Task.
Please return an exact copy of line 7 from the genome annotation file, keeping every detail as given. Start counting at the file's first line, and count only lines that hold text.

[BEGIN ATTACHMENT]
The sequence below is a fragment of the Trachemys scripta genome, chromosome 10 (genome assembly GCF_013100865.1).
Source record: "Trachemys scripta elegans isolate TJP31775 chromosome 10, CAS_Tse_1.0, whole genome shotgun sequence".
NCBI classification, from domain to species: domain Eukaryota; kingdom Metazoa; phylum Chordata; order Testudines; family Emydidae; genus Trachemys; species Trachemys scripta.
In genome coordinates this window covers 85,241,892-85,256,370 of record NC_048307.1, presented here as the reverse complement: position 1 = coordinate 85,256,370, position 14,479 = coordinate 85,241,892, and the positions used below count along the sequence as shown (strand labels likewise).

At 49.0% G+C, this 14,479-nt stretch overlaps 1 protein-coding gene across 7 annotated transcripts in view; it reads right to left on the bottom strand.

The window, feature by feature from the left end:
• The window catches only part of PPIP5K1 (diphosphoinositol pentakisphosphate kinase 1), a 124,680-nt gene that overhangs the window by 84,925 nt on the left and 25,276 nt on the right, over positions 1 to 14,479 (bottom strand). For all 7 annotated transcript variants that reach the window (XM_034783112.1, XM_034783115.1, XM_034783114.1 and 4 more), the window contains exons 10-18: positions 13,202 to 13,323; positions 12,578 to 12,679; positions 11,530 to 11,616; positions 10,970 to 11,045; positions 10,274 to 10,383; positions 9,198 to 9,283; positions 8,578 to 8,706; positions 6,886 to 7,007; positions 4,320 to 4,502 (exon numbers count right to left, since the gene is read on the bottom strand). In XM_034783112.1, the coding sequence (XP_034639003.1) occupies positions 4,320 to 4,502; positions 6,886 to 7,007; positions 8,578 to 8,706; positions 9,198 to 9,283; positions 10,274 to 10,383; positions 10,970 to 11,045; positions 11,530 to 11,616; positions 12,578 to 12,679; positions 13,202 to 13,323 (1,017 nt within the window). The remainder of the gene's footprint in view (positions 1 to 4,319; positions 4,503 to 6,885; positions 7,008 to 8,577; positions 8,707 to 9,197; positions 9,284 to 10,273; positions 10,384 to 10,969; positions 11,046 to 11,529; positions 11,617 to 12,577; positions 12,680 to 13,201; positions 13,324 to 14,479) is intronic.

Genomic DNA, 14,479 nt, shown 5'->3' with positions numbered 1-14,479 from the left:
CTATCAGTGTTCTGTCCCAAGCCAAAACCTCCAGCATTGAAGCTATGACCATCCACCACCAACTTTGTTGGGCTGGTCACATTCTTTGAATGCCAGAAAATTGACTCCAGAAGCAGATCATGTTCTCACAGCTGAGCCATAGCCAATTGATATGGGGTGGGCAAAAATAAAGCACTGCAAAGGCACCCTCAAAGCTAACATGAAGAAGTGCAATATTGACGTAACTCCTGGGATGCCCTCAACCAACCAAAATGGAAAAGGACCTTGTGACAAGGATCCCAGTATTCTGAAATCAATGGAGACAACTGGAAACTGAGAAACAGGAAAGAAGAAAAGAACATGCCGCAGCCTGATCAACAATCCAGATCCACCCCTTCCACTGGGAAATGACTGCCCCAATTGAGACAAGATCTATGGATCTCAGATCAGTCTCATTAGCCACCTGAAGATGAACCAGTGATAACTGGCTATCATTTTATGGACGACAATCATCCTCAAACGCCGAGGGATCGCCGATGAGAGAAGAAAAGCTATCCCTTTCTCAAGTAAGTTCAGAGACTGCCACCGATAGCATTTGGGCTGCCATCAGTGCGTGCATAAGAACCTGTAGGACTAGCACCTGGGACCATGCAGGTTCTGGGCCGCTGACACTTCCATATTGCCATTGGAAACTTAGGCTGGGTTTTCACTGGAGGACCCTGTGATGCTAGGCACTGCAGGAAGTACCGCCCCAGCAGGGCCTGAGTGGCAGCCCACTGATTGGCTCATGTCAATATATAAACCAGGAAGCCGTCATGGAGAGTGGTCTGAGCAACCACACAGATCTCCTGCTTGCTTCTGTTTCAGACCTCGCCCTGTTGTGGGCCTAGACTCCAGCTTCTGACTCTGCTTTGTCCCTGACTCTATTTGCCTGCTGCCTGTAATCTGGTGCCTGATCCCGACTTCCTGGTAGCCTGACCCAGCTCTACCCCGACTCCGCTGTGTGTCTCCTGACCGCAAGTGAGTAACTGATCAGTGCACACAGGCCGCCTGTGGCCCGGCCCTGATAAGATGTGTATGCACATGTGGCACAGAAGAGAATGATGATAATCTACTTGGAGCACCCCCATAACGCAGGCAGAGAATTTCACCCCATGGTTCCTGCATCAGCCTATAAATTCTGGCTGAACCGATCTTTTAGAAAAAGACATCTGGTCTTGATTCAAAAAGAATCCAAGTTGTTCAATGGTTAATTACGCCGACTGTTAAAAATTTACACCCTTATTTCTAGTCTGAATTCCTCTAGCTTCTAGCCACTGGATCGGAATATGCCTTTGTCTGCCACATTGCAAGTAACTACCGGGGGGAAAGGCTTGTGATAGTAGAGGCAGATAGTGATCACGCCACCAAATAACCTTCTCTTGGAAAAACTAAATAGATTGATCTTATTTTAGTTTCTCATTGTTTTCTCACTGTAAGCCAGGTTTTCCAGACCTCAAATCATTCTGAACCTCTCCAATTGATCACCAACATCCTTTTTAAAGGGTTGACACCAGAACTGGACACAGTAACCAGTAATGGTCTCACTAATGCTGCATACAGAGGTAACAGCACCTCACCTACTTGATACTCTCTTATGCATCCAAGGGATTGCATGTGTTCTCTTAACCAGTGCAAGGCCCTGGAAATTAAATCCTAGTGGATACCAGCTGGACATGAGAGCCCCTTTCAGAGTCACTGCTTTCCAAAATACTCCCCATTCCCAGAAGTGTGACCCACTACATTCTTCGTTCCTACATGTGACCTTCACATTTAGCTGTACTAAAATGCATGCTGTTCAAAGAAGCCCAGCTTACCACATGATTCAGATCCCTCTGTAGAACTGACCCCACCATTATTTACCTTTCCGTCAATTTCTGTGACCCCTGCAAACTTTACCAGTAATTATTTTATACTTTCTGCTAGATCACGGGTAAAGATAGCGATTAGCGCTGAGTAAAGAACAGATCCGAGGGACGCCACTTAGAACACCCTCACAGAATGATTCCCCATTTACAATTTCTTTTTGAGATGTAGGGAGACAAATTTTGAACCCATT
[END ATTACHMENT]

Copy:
• The window catches only part of PPIP5K1 (diphosphoinositol pentakisphosphate kinase 1), a 124,680-nt gene that overhangs the window by 84,925 nt on the left and 25,276 nt on the right, over positions 1 to 14,479 (bottom strand). For all 7 annotated transcript variants that reach the window (XM_034783112.1, XM_034783115.1, XM_034783114.1 and 4 more), the window contains exons 10-18: positions 13,202 to 13,323; positions 12,578 to 12,679; positions 11,530 to 11,616; positions 10,970 to 11,045; positions 10,274 to 10,383; positions 9,198 to 9,283; positions 8,578 to 8,706; positions 6,886 to 7,007; positions 4,320 to 4,502 (exon numbers count right to left, since the gene is read on the bottom strand). In XM_034783112.1, the coding sequence (XP_034639003.1) occupies positions 4,320 to 4,502; positions 6,886 to 7,007; positions 8,578 to 8,706; positions 9,198 to 9,283; positions 10,274 to 10,383; positions 10,970 to 11,045; positions 11,530 to 11,616; positions 12,578 to 12,679; positions 13,202 to 13,323 (1,017 nt within the window). The remainder of the gene's footprint in view (positions 1 to 4,319; positions 4,503 to 6,885; positions 7,008 to 8,577; positions 8,707 to 9,197; positions 9,284 to 10,273; positions 10,384 to 10,969; positions 11,046 to 11,529; positions 11,617 to 12,577; positions 12,680 to 13,201; positions 13,324 to 14,479) is intronic.